Erik Murphy

No. 8 Florida falls to 0-4 in close games this season


Florida went into Tuesday night’s game at Tennessee with just six healthy rotation players, a Will Yeguete is battling a knee injury and Michael Frazier out with a concussion.

They left with just five, as Casey Prather took a shot to the head that looked like it left him woozy and opened up a faucet of a cut over his left eye.

And Tennessee — a physical, veteran team that always plays well against Florida and is currently playing their best basketball of the season — came in desperate, playing for their NCAA tournament lives.

All of that played a significant role in Tennessee’s 64-58 win over No. 8 Florida, as did Jordan McRae’s performance — 27 points, seven boards, four assists, two steals and two blocks — and Jarnell Stokes’ physicality — 14 boards.

But all of that also belabors a larger point: Florida is still winless in close games.

Florida has played four close games this season, all of which came on the road, and lost all four of them.

– They blew a six-point lead in the final minutes at Arizona, losing 65-64.

– They lost a 67-61 dogfight to Kansas State in Kansas City two games later.

– They lost at Missouri last Tuesday, 63-60, after blowing a 13-point second half lead.

– And they lost at Tennessee on Tuesday, in a game where Florida’s execution down the stretch left much to be desired.

Should I mention the 11 point lead that Florida blew against Louisville in the Elite 8 last year?

That’s a trend. A problematic one, at that. And now it’s essentially cost the Gators a shot at getting a No. 1 seed in the NCAA tournament.

At this point, it’s fair for us to start asking whether or not this Florida team is truly a national title contender, isn’t it? Unless you consider beating Missouri (without Laurence Bowers), Ole Miss or Kentucky (in the game that Nerlens Noel got injured) in Gainesville a quality win, the Gators have really done nothing of note since beating Marquette by 33 points (again, in Gainesville) back in late November.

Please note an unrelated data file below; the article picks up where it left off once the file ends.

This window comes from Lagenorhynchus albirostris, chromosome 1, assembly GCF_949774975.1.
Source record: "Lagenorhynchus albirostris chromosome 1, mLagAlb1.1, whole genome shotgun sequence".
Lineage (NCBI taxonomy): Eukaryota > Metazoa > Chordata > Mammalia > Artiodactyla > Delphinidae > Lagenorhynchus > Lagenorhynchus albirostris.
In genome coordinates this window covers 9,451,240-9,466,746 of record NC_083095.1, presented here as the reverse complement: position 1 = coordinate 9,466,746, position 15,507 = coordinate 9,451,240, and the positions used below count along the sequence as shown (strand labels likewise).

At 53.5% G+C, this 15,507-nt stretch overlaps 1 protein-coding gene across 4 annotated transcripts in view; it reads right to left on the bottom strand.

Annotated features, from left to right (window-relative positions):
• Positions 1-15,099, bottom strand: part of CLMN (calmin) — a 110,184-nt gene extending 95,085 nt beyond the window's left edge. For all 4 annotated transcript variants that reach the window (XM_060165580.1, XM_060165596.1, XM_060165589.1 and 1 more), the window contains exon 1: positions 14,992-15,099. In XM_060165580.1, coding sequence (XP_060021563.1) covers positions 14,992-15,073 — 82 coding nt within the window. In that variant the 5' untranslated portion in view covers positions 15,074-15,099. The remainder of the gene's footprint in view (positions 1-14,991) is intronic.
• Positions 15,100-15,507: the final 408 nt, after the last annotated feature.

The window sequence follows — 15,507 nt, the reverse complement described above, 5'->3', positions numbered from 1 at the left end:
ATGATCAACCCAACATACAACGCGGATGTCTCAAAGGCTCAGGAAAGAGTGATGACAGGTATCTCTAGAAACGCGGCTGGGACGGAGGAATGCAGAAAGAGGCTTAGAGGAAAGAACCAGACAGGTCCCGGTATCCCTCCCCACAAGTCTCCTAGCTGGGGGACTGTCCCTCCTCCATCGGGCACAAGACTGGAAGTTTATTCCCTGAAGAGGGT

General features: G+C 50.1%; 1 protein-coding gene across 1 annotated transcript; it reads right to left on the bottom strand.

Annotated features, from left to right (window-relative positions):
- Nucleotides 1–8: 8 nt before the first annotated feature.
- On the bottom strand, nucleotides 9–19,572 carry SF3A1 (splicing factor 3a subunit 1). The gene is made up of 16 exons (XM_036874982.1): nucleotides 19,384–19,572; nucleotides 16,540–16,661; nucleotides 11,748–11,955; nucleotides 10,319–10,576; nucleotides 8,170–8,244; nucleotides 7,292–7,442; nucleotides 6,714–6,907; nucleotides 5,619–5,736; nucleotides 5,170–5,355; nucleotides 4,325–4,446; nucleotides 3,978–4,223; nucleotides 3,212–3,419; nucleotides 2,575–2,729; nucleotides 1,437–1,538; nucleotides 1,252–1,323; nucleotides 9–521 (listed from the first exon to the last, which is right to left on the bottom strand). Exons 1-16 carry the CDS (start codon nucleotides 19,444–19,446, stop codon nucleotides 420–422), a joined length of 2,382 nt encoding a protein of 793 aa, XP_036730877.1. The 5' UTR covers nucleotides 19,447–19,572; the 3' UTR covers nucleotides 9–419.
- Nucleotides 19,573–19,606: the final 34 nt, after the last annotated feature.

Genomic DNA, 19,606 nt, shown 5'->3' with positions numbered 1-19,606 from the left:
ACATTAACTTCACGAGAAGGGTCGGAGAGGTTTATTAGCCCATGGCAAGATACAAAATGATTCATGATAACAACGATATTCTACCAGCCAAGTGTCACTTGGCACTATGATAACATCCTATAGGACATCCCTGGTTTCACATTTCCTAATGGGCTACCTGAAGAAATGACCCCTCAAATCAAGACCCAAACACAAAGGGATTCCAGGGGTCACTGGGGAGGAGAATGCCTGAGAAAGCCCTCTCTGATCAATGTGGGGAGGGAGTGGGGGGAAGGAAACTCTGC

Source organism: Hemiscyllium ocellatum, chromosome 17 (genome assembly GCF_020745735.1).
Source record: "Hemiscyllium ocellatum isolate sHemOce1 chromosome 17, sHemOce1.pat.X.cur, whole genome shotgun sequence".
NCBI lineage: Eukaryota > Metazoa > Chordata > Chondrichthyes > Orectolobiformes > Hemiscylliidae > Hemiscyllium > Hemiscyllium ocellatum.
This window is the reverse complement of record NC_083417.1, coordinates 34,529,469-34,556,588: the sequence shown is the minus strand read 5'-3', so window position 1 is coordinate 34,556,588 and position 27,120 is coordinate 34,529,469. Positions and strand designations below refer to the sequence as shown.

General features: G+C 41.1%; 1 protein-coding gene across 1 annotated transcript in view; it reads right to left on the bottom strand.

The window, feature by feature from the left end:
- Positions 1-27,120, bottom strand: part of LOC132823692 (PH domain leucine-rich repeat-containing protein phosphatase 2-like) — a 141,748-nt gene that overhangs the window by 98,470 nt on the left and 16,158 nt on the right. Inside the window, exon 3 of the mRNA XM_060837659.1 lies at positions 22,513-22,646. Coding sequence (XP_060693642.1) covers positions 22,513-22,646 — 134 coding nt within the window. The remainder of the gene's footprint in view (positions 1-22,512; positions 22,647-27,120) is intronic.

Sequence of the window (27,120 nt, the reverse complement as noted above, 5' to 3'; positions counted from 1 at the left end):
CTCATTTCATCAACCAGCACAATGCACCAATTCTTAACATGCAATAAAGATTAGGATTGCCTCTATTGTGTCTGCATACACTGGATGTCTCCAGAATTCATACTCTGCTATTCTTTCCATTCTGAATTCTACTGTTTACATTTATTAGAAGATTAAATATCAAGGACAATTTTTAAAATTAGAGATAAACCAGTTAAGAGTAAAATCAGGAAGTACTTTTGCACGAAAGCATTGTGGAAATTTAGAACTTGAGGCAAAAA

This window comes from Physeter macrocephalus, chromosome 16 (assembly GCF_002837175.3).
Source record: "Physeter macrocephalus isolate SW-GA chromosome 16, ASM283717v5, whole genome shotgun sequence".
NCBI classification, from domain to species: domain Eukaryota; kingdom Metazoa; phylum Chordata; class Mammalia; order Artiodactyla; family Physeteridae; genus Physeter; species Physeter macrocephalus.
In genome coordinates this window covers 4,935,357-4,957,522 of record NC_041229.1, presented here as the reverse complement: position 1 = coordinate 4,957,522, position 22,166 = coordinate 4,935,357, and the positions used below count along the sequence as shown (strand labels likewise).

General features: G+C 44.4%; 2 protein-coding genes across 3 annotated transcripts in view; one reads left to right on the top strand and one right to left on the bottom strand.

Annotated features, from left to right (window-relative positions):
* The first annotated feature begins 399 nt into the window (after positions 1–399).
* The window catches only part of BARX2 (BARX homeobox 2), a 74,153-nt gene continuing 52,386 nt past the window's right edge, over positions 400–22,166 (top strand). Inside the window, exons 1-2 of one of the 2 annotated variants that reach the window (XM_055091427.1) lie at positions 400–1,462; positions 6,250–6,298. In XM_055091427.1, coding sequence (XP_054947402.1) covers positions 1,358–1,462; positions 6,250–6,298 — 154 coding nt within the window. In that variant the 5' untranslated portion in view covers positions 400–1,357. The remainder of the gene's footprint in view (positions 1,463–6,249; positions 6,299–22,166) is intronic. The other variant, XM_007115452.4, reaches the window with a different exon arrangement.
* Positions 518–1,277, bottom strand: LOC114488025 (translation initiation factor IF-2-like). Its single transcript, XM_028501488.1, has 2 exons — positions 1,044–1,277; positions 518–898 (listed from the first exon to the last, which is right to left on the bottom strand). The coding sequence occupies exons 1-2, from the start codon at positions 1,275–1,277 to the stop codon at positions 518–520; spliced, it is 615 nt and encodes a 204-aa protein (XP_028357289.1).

Florida fattened up on mediocre SEC opponents, but do they know how to compete and win in close games against quality competition?

You can find Rob on twitter @RobDauster.

Pressure is on new coach Steve Prohm at Iowa State

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AMES, Iowa (AP) Five months ago, Iowa State’s Steve Prohm was the coach at mid-major Murray State. Now he’s in charge of one of the big favorites in the Big 12.

Prohm officially began his first season in charge of the Cyclones on Tuesday with the team’s annual media day.

Iowa State has all the pieces to make a run at the league title and more – provided that Prohm can handle coaching college basketball at the highest level, of course.

In the minds of Prohm’s players, the Cyclones have nothing to worry about.

“Coach (Prohm) is in here earning our trust and our respect every day,” said senior forward Georges Niang. “Even though he’s not trying to cross any of our toes, he puts his foot down when he needs to and lets us know that stuff needs to get done. I think he has a great combination of how to keep us motivated…and still be stern and be able to get the most out of us.”

Fred Hoiberg’s departure for the Chicago Bulls after five mostly successful seasons gave Prohm a shot at a national title. The roster Hoiberg left behind for Prohm is loaded.